You can kill Ken Penrod, but you can't keep him down.
Chat rooms and tackle shows have been abuzz over the death of the Maryland fishing guide and member of the Freshwater Fishing Hall of Fame after an Annapolis newspaper printed an obituary for a former Edgewater resident with the same name.
Tributes poured in.
"I'm deeply touched," Penrod says when I call about the mix-up. "But it's highly exaggerated."
As a matter of fact, when I reached him on his cell phone, he was driving home from a stress test, where his doctor gave him a big thumbs up.
The case of mistaken identity was easy to make. Both Penrods passed their 60th birthdays, loved boats and had a Maryland captain's license. The deceased Penrod's family asked that donations be made to the Chesapeake Bay Foundation, a request consistent with the philosophy of the very-much-alive Penrod.
Penrod was in Philadelphia as word of his demise spread. I asked him whether he was drawn there by that famous epitaph W.C. Fields suggested for himself in a 1925 issue of Vanity Fair: "Here lies W.C. Fields. I would rather be living in Philadelphia."
He chuckled. "My phone started ringing at 6 in the morning. At first, I thought it was a bunch of cranks, but then a guy called and he was all choked up," Penrod says. "This got off on a big old runaway."
Penrod is creeping up on a half-century of guiding -- 20 years full time -- and hopes not to be taking a dirt nap anytime soon. But it's been a busy winter, even for the living.
"By the end of our guiding season, I was so tired of fishing that I went deer hunting for six days a week," he says "Now, I'm at one [outdoors] show after another."
Over a 60-day period this winter, Penrod conducted 47 seminars, including several at the Bass Expo in Timonium.
When he's not running his guide service, Life Outdoors Unlimited, or teaching, he's writing -- six books and hundreds of articles to date.
He's worried that bookings for his guide service will fall off because, face it, who wants to go fishing on the River Styx?
Still, he admits, it's nice to know what people think of you while you're still around to enjoy it.
"I call it dress rehearsal," he says.
In 1997, he was inducted into the Hall as "a legendary guide."
"I told my wife back then, `You don't become a legend until you're dead.' Guess I've done that now, too," he says.
I asked him not to die again on me.
"I promise," he says. "I'll give you 24 hours' notice."
Leo Knight isn't trying to put the Boy Scouts out of business, although he wouldn't mind retiring Smokey Bear.
The Canadian inventor has tinkered his way to what was either the wackiest item or the "gotta-have-it-now" hit at last weekend's Outdoor Retailer trade show in Salt Lake City.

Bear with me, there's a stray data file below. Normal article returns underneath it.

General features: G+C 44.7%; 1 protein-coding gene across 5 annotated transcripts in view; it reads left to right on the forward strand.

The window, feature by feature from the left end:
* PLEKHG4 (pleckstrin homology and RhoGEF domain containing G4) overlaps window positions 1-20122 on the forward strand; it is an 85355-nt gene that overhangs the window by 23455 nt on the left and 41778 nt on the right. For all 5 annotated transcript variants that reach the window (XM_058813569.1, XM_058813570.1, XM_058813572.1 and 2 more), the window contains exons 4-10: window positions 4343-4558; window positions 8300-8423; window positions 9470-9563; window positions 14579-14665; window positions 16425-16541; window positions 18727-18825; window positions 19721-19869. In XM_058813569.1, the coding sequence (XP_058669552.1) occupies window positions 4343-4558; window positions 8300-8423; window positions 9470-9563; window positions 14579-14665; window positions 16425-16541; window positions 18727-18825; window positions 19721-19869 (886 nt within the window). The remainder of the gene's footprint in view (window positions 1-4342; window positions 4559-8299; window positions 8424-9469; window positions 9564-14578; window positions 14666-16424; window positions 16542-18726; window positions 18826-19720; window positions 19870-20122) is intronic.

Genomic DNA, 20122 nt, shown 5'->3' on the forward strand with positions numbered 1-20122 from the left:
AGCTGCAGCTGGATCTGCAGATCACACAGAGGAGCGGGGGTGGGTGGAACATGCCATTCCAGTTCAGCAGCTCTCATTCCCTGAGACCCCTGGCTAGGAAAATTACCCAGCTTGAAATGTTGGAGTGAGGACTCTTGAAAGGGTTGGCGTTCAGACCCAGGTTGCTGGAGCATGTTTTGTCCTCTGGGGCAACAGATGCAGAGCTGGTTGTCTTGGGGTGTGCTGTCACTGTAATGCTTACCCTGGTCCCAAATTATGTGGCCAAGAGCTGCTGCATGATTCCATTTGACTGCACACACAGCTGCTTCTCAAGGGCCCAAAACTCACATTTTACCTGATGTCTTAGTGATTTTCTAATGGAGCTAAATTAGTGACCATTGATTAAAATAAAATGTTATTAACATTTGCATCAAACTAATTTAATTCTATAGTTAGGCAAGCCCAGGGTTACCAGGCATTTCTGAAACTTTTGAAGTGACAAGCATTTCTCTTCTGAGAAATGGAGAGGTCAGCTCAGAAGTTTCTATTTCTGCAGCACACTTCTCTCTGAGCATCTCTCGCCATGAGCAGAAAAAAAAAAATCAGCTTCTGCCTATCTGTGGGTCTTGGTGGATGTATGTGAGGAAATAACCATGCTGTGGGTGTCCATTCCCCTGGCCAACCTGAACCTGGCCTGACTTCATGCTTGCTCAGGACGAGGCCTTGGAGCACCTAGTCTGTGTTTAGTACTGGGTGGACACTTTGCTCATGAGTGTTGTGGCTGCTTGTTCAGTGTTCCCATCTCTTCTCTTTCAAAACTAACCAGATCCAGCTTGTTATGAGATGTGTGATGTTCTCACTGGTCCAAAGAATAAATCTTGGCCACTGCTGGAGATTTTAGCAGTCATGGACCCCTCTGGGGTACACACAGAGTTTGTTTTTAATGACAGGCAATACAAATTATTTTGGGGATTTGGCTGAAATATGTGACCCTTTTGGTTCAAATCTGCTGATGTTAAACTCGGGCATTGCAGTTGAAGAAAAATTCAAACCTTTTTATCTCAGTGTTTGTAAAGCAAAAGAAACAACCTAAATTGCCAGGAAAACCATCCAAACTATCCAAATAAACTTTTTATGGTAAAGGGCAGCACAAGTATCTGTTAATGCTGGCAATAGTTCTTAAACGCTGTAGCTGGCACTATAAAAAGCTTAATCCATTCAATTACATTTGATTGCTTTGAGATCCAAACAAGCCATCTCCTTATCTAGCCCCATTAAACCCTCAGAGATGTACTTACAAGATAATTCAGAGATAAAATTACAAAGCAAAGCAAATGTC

"Campfire in a Can" is a 14-pound headache solver for car-camping families or retirees tooling around in an RV who want a little warmth but don't want the hassle of finding firewood or making sure the flames are out.
The bright red canister contains two chimney-like, stainless steel tubes that fit together on a metal base. For heat, you prop a manufactured fire log upright inside. To cook hot dogs or roast marshmallows, you fill it with a small pile of charcoal (or even a little wood if you have it).
Once you light the log or charcoal, a natural draft is drawn through the holes in the sides of the chimney and up through the top. Almost instant roaring fire.
A small grill top that holds about a half dozen hot dogs can be clipped to the top.
When you've had enough heat for one night, use the enclosed utensil to nestle one chimney inside the other and then clamp the big metal lid down. Fire out.
Knight, who retired and began full-time traveling with his wife, Sherry, was under considerable pressure to come up with a safe and reliable source of fire for outside their RV.
A grill-fireplace contraption "ate wood like a beaver" and weighed a ton.
Knight got tired of putting it together, taking it apart and stowing it in the motor home's storage bin.
Sherry Knight issued a challenge: "Why don't you build a campfire that suits us? You're smart enough to do that."
The first attempt weighed a back-breaking 55 pounds. The second version weighed half that. Six months later, Knight got it just right.
Their daughter, Nicole Mahon, handles U.S. sales from her Nevada home since the folks are always on the road.
Cost $125. Web site: www.campfireinacan.com.
Campfire in a Can. You heard it here first.
Speaking of in the can, Maryland Public Television has started airing a new batch of Outdoors Maryland shows. Last week, the first show of the season included segments about Natural Resources Police and the plight of the yellow perch.
For its second edition that will air 7:30 p.m. Tuesday, OM will have segments on recreational activities at Gunpowder State Park, the bald eagle and Chesapeake Bay songsmith Tom Wisner.
The show will repeat at 6 a.m. Wednesday and 5:30 p.m. Saturday.
The Maryland Fur Trappers Association will have its banquet on March 6 at Harrison's Chesapeake House and Inn on Tilghman Island.
Mike Slattery, assistant director of the Department of Natural Resources, will be the speaker.
Doors will open at 6 p.m., with dinner served at 7:30 (here's hoping there's no nutria on the menu). Live and silent auctions will sell limited-edition prints, artwork, firearms and hunting and fishing trips.
Tickets are $30 for a single and $55 for a couple.
For tickets, call Morgan Bennett III, 410-943-4623; Norm Browning, 443-786-9057; or Richard Garrett, 410-673-2061.